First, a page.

6. What are the descriptive assumptions? -- Illustrating descriptive assumptions -- Clues for locating assumptions -- Applying the clues -- Avoiding analysis of trivial assumptions -- Assumptions and your own writing and speaking -- Summary -- Practice exercises -- 7. Are there any fallacies in the reasoning? -- A questioning approach to finding reasoning fallacies -- Evaluating assumptions as a starting point -- Discovering other common reasoning fallacies -- Looking for diversions -- Sleight of hand : begging the question -- Summary of reasoning errors -- Expanding your knowledge of fallacies -- Fallacies and your own writing and speaking -- Practice exercises -- 8. How good is the evidence : intuition, personal experience, testimonials, and appeals to authority? -- The need for evidence -- Locating factual claims -- Sources of evidence -- Intuition as evidence -- Dangers of appealing to personal experience as evidence -- Personal testimonials as evidence -- Appeals to authority as evidence -- Summary -- Practice exercises -- 9. How good is the evidence : personal observation, research studies, case examples, and analogies? -- Personal observation -- Research studies as evidence -- Generalizing from the research sample -- Biased surveys and questionnaires -- Critical evaluation of a research-based argument -- Case examples as evidence -- Analogies as evidence -- Summary -- Practice exercises -- 10. Are there rival causes? -- When to look for rival causes -- The pervasiveness of rival causes -- Detecting rival causes -- The cause or a cause -- Rival causes and scientific research -- Rival causes for differences between groups -- Confusing causation with association -- Confusing "after this" with "because of this" -- Explaining individual events or acts -- Evaluating rival causes -- Evidence and your own writing and speaking -- Summary -- Practice exercises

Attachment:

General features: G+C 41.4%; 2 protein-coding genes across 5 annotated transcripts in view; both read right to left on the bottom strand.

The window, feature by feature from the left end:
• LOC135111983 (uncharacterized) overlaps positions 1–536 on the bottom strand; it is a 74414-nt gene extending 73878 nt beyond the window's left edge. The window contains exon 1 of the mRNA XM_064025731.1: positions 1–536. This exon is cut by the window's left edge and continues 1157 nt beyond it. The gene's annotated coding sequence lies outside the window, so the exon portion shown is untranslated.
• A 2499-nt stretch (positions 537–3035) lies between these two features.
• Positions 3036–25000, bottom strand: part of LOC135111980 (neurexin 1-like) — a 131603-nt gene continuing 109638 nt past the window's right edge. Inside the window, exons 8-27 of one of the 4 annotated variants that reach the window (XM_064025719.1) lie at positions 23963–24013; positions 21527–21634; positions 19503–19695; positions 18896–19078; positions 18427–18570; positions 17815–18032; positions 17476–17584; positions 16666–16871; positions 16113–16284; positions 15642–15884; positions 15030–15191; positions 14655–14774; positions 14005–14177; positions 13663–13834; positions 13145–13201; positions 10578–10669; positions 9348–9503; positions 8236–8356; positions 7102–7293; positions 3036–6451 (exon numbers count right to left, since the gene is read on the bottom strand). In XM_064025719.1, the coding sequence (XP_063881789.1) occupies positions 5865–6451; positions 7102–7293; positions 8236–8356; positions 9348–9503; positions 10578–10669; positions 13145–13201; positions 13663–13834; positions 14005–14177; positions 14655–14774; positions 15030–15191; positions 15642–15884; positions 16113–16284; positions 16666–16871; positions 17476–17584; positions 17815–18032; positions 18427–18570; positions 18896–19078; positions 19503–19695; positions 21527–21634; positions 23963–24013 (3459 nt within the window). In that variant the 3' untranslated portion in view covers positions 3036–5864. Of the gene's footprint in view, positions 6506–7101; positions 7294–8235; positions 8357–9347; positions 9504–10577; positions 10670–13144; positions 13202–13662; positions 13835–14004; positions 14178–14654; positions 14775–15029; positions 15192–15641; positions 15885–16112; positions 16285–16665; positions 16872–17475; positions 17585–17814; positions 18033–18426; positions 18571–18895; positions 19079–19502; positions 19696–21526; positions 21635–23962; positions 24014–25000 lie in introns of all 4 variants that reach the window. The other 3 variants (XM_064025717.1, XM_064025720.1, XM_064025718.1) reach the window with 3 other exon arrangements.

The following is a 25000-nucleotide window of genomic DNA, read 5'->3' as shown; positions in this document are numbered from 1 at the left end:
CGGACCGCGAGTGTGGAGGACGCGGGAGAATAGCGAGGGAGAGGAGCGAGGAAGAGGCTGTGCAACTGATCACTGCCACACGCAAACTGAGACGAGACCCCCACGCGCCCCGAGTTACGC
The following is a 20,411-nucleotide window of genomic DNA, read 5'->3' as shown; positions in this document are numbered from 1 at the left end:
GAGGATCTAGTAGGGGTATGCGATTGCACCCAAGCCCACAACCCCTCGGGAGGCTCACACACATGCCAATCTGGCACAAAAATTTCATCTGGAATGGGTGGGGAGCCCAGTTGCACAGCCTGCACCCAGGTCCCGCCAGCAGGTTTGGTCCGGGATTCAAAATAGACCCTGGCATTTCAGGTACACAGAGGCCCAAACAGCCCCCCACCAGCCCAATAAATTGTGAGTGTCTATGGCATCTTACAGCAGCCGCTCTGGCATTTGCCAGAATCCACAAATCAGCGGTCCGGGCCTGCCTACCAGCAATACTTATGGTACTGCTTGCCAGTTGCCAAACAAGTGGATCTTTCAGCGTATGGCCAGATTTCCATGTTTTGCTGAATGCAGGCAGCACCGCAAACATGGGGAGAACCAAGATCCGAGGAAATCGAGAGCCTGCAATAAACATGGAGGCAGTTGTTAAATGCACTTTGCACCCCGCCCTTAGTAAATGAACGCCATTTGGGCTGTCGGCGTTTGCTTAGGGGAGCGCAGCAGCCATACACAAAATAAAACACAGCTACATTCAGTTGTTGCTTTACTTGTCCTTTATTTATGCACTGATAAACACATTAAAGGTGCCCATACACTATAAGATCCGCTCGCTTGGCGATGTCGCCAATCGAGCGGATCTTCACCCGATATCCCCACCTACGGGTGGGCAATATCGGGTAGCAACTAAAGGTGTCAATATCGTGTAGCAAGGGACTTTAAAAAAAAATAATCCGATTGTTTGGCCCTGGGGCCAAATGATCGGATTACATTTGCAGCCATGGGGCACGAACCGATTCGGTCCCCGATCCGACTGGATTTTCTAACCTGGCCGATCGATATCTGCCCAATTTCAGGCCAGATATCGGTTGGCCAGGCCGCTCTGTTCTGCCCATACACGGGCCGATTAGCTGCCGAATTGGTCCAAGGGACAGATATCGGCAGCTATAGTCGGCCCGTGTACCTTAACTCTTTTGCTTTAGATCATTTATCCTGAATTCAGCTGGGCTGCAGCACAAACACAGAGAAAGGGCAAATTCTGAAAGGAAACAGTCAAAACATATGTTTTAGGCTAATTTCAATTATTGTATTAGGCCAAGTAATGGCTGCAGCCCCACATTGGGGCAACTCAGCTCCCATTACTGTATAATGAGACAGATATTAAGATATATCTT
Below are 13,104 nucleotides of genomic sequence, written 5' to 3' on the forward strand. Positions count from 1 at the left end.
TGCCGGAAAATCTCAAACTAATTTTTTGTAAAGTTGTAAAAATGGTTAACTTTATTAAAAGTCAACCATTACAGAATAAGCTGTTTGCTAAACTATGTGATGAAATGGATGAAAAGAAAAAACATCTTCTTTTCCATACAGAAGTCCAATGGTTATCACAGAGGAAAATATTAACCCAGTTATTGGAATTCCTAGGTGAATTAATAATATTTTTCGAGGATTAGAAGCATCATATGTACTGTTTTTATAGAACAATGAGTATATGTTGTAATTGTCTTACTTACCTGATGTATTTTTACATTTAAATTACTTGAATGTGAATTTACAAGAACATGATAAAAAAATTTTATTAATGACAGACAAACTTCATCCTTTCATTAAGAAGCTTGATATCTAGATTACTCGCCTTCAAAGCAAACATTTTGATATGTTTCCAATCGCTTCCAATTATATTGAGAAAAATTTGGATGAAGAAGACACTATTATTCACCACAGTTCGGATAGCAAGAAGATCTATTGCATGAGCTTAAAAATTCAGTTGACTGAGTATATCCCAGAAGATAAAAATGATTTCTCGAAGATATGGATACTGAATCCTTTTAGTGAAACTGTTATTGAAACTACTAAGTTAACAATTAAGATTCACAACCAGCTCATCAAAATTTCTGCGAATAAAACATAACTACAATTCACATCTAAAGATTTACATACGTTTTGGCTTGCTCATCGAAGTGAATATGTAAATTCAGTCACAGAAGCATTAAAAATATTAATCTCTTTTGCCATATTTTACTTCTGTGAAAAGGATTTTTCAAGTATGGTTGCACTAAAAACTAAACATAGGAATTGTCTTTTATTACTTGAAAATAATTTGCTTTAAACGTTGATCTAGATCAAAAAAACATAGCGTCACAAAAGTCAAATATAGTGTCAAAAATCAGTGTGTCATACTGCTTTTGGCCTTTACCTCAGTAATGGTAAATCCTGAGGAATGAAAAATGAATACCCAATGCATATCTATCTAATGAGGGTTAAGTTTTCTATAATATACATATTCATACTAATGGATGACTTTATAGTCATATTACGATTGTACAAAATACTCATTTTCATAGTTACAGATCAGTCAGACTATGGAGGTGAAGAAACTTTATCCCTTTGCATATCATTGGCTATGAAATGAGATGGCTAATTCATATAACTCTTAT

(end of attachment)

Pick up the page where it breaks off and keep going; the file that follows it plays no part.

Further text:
11. Are the statistics deceptive? -- Unknowable and biased statistics -- Confusing averages -- Concluding one thing, proving another -- Deceiving by omitting information -- Risk statistics and omitted information -- Summary -- Practice exercises -- 12. What significant information is omitted? -- The benefits of detecting omitted information -- The certainty of incomplete reasoning -- Questions that identify omitted information -- The importance of the negative view -- Omitted information that remains missing -- Missing information and your own writing and speaking -- Practice exercises -- 13. What reasonable conclusions are possible? -- Assumptions and multiple conclusions -- Dichotomous thinking : impediment to considering multiple conclusions -- Two sides or many? -- Searching for multiple conclusions -- Productivity of if-clauses -- Alternative solutions as conclusions -- The liberating effect of recognizing alternative conclusions -- All conclusions are not created equal -- Summary -- Practice exercises -- 14. Practice and review -- Question checklist for critical thinking -- Asking the right questions : a comprehensive example -- What are the issue and conclusion? -- What are the reasons? -- What words or phrases are ambiguous? -- What are the value conflicts and assumptions? -- What are the descriptive assumptions? -- Are there any fallacies in the reasoning? -- How good is the evidence? -- Are there rival causes? -- Are the statistics deceptive? -- What significant information is omitted? -- What reasonable conclusions are possible? -- Final word -- The tone of your critical thinking -- Strategies for effective critical thinking -- Index